Pie to Thai

Ketsana's Thai Restaurant
7545 Lyndale Ave. S., Richfield;
(612) 869-0087

Hours: Monday-Thursday 11:00 a.m.-9:00 p.m.; Friday-Saturday 11:00 a.m.-10:00 p.m.; closed Sundays

Was the Peach Pit, with its menu of fries and malteds, a credible place for the razor-thin cast of Beverly Hills 90210 to hang out? Taking burgers, malts, and fries as your base line, which is the next critical element in the American Diner Experience: a) all-day pancakes, b) neon, c) pie? Further, would Archie and Veronica eat Thai food? Would Betty? Jughead? Explain.

Few would deny that Ketsana's is thought-provoking: It is, after all, the metro's (the world's?) only Thai restaurant in a retro Fifties-style diner. There's something endlessly curious about sliding into a red-vinyl booth in a space so white, so chrome, so spic-and-span it fairly screams "a soda jerk dreams of Doris Day"--and then ordering chile-laced green papaya salad, coconut-broth tom ka soup, and some red curry mee kathree noodles. It's, like, so 21st Century.

Diana Watters

Location Info


Ketsana's Thai Restaurant

7545 Lyndale Ave. S.
Richfield, MN 55423-4011

Category: Restaurant > Thai

Region: Richfield

Aside from providing conversation fodder, Ketsana's serves some very respectable Thai and Laotian food. The tom ka soup is a velvety delight, creamy with coconut milk, bobbing with salty straw mushrooms, and absolutely vivacious with big stalks of lemongrass, whole kaffir lime leaves, and slices of galanga--that spicy root the uninitiated take to be ginger. (A tureen of the tom ka costs $7.25 with chicken, pork, or fried tofu, and $10.25 with shrimp. It is served with rice and you're meant to spoon the soup over rice in your bowl; the portion is large enough to serve as many as six as a starter.)

Another standout is the pha ram long song, a dish in which the protein of your choice (again, $7.75 or $10.25) is dressed with a piquant peanut sauce, then placed on a bed of fresh-cooked spinach leaves. The result is a beautiful contrast of textures and flavors--the bright greens, the sweetly salty stewed topping, and the crunch of chopped peanuts.

The Goong Paradise ($10.25) is another excellent choice; it's a preparation of shrimp dressed with coconut milk and red curry, combined with whole straw mushrooms, green peas, and torn basil leaves in a sweet, fresh, and hot symphony.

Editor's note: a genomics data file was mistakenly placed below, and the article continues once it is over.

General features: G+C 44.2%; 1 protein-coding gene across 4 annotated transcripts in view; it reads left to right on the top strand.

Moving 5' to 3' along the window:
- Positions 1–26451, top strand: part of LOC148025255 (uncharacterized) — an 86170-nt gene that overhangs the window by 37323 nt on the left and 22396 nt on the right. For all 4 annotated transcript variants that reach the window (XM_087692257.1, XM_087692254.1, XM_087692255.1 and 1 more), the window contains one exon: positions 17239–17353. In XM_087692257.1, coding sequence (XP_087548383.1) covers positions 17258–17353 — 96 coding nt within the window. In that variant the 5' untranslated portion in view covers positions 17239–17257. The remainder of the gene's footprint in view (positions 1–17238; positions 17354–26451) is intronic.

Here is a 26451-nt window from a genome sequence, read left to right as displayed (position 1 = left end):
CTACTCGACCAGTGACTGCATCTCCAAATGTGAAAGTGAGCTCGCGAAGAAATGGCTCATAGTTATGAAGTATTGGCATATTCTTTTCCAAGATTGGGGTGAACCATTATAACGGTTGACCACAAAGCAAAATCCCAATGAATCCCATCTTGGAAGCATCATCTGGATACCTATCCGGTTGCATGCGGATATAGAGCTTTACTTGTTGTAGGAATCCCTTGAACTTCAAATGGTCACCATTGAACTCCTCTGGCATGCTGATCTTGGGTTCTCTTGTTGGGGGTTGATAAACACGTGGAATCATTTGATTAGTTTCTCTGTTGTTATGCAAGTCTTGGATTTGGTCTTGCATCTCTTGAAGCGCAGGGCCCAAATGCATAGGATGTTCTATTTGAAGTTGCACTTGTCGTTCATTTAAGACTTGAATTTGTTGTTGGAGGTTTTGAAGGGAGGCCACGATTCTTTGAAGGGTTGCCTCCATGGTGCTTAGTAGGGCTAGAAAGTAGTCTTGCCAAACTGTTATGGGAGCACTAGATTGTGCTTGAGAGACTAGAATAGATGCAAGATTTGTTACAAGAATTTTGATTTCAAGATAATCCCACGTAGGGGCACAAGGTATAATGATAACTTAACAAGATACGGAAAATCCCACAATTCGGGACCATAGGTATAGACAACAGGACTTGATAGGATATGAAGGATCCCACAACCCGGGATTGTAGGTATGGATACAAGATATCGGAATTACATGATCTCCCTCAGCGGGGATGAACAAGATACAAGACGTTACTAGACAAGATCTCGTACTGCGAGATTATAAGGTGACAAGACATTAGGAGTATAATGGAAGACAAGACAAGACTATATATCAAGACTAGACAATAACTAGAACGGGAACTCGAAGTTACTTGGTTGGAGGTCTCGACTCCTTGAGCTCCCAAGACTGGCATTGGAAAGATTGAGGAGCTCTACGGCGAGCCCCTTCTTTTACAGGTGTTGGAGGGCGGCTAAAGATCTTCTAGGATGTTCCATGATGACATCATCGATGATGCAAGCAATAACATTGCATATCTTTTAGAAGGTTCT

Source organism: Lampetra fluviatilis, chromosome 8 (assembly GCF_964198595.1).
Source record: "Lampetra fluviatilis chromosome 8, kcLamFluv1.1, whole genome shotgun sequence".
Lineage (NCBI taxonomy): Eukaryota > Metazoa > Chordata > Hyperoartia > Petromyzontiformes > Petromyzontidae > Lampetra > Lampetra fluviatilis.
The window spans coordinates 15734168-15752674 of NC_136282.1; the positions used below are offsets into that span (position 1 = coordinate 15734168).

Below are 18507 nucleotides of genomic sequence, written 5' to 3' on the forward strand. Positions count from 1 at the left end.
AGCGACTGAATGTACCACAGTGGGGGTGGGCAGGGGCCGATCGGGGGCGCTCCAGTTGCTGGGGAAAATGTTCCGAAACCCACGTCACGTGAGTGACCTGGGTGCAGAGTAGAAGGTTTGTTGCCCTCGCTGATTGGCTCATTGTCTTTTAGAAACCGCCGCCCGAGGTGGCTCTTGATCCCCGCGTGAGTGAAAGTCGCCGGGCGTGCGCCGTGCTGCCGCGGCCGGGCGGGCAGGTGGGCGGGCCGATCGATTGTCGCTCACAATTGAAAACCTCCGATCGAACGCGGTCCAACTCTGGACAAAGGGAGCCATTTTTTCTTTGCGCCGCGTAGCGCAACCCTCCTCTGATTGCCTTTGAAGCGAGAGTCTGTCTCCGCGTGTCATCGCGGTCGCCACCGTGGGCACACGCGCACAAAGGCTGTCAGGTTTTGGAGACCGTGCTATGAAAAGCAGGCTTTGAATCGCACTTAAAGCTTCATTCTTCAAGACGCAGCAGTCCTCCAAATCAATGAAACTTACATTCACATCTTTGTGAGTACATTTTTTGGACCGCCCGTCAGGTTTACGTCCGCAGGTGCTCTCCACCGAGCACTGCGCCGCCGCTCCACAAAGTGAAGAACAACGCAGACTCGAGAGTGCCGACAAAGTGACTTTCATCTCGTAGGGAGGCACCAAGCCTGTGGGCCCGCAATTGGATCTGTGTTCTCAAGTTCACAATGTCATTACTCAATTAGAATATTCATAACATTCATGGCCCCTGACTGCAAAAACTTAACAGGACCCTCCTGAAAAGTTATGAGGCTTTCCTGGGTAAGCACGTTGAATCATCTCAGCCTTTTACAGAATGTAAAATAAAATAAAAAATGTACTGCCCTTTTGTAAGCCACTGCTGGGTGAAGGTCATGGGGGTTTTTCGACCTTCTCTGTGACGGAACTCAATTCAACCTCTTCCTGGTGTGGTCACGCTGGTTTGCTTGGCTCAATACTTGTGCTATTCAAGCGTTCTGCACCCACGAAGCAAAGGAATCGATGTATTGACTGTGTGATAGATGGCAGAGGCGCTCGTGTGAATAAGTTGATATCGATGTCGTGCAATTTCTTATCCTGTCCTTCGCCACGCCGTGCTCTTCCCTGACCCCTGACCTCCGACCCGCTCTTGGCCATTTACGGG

Of the many noodle dishes on the menu, I thought the very best was the aforementioned mee kathree ($7.25), a rich, sweet combination of ground pork, scrambled egg, chopped peanuts, coconut milk, and red curry on rice noodles, all topped with fresh bean sprouts, chopped scallions, and a handful of cilantro. In fact, after a couple of visits to Ketsana's I learned that nearly anything on the menu featuring peanuts, coconut, or red curry is excellent, and that if you order carefully you can have a memorable meal.

Order carelessly, though, and your dining experience will be merely mediocre: Ketsana's doesn't do a lot of the Thai-restaurant standards as well as it does peanut and coconut dishes. For example, I honestly can't recommend the pad thai ($6.25-$10.25), which I found to range from gummy and tasteless to one-dimensional and mainly chile-hot. The papaya salad ($6.95) was one of the starchiest and least exciting versions of the dish I've had in the Twin Cities. Spring rolls ($3.95) were enormous and freshly made, but off-puttingly bland. The special spring rolls--$4.25, with shredded pork meat and pork skin instead of barbecued pork and shrimp--were better, but still not thrilling.

The dish that saddened me most was the pineapple fried rice ($6.25-$8.95), a mushy, brownish amalgam of rice and canned-tasting fruit. As I pushed it around the plate I got teary-eyed with longing for dearly, dearly departed Royal Orchid and its hollowed-out pineapple filled with herb- and fruit-bedecked rice. Sigh.

But aren't those Peach Pit vibes meant to channel nostalgia? And isn't nostalgia one of those magic forces you can't control once you conjure it up? Ketsana's does score high on other diner traditions like sweet, family-style service (please note that the restaurant is closed the first week in January--Family Vacation Week!), bargain pricing, and friendly neighborhood ambiance. It's also easily the best Thai restaurant south of 40th Street in Minneapolis, and if you live anywhere in the vicinity of I-494 and Lyndale you owe it to yourself to round up your gang and haul them here. And if you don't think you can get through a diner experience without a milk shake--why, there's a Dairy Queen right next door.



BEET SORBET: Pastry chef Adrienne Odom, whom many consider the most talented dessert wizard in town, is leading a demonstration dinner focusing on root-vegetable desserts. You know, root vegetables--beets, parsnips, rutabaga, etc. Think it can't be done? You've obviously never had Odom's chocolate ganache with beet sorbet and beet sauce--and if you take this class you'll learn how to make that sorbet, as well as Swedish carrot cake and fennel panna cotta. "Sweets Take Root" takes place Monday, May 22, costs $50 a person, and includes a light supper, beverage, and samples of the three desserts. For reservations call Aquavit, 80 S. Eighth St., Minneapolis, (612) 343-3333.

TENGO HAS LEFT THE BUILDING: When I found out that local sushi star Tengo had left Fuji-Ya back in January, I immediately called up my buddy Dennis Cass, a former Minnesota Monthly restaurant critic and fellow food obsessive: "I am so fucking smart," said Cass. "I really am. If you write about this, you have to tell the world that I knew Tengo wasn't there anymore. I knew it." Whereupon he let me in on his clue: A recent encounter with a less-than-stellar Fuji-Ya crab salad. The master, Cass surmised, would never have let such a crustacean fly.

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